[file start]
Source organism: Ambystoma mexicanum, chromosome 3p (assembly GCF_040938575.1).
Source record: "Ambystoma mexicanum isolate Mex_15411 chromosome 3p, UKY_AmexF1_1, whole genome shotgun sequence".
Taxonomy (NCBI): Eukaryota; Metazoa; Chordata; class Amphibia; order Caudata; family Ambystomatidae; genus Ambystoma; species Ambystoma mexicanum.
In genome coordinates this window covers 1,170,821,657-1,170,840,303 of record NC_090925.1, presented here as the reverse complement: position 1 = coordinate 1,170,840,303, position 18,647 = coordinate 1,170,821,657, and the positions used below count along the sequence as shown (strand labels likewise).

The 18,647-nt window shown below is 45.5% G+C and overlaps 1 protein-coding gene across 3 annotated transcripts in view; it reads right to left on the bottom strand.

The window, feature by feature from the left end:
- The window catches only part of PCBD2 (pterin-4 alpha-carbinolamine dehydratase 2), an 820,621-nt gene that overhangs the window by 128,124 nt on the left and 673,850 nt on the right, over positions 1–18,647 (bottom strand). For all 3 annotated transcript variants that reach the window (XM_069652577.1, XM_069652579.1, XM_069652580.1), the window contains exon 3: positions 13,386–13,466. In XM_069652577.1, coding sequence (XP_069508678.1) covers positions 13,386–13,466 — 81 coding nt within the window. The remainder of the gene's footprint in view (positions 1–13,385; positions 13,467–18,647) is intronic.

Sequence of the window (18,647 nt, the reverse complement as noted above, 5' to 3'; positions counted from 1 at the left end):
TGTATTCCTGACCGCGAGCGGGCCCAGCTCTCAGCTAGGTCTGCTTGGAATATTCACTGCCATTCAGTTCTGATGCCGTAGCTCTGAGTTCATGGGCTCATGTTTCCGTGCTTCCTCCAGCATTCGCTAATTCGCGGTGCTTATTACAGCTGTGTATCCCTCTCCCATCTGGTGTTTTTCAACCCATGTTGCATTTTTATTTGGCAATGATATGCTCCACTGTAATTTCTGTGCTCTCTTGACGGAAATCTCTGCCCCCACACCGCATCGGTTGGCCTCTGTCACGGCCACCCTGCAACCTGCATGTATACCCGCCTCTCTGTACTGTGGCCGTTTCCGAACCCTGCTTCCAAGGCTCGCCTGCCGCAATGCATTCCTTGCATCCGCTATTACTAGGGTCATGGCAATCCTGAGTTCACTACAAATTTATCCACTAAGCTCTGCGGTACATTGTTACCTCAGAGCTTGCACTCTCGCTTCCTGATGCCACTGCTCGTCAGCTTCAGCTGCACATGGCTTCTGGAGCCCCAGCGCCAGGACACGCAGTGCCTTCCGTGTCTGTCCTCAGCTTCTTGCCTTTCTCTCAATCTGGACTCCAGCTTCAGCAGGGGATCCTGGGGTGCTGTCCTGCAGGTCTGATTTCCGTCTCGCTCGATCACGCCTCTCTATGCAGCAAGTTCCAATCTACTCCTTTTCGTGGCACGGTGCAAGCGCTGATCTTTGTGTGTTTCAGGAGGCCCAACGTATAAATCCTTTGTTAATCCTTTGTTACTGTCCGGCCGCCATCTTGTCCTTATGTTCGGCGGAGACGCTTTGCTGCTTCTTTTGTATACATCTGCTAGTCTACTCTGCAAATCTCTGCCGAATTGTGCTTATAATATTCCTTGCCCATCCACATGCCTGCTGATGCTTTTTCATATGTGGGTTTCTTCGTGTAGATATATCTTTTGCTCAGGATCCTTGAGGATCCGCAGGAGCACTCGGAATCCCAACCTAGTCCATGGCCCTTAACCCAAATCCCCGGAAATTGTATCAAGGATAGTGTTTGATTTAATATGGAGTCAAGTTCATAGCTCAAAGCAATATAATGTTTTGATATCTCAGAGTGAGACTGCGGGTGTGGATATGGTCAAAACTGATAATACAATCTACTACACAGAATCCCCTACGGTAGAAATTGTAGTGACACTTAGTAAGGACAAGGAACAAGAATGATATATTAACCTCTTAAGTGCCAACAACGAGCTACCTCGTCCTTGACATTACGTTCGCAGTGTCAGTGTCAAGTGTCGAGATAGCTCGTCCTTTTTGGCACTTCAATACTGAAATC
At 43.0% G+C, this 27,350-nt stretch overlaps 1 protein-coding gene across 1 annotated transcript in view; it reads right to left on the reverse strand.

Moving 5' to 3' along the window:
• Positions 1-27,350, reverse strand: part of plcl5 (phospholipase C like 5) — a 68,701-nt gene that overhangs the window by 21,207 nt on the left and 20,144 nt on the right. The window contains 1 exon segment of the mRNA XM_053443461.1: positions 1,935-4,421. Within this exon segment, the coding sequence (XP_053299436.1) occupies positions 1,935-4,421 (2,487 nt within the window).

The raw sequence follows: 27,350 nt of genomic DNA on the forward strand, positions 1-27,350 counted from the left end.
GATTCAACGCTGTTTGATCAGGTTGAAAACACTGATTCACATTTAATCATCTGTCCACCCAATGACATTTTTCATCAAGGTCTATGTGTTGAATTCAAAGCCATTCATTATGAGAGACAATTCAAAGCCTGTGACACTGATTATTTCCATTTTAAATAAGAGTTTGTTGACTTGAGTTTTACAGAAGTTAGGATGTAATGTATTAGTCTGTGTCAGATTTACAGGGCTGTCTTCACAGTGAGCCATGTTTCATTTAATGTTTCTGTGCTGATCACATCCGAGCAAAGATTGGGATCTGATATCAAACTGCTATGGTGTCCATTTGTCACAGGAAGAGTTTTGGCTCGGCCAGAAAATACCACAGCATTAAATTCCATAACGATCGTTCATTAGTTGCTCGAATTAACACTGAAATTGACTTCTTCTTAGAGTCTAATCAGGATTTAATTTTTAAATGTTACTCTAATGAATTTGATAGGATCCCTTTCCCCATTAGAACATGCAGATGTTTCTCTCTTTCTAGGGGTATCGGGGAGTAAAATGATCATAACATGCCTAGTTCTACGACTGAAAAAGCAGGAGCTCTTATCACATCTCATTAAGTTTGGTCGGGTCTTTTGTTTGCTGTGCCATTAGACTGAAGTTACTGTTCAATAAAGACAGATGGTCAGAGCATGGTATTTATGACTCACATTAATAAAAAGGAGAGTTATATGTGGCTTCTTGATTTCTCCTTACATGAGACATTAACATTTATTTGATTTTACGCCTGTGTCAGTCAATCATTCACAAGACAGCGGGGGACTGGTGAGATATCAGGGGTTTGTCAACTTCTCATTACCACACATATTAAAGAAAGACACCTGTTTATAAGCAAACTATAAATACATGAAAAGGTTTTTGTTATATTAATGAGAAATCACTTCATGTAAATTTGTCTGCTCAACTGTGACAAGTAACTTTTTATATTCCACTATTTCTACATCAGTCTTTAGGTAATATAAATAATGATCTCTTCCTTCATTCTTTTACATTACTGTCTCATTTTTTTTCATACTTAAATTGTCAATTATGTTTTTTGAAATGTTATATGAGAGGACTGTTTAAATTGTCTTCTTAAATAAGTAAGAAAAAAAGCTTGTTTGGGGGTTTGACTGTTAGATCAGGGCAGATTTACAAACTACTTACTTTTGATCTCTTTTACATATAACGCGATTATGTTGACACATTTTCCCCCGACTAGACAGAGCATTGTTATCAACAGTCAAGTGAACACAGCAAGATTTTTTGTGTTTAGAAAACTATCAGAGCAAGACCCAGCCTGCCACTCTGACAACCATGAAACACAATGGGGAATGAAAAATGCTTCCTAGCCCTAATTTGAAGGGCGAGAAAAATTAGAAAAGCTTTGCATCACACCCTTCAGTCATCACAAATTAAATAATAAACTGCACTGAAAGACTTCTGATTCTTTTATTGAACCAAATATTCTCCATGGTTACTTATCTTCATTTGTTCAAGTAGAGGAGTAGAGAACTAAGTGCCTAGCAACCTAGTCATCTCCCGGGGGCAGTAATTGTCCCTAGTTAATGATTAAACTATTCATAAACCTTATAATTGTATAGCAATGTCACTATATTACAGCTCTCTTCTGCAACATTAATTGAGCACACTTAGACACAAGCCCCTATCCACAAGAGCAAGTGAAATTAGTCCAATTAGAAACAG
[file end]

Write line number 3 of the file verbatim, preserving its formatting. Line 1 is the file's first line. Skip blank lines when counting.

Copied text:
Taxonomy (NCBI): Eukaryota; Metazoa; Chordata; class Amphibia; order Caudata; family Ambystomatidae; genus Ambystoma; species Ambystoma mexicanum.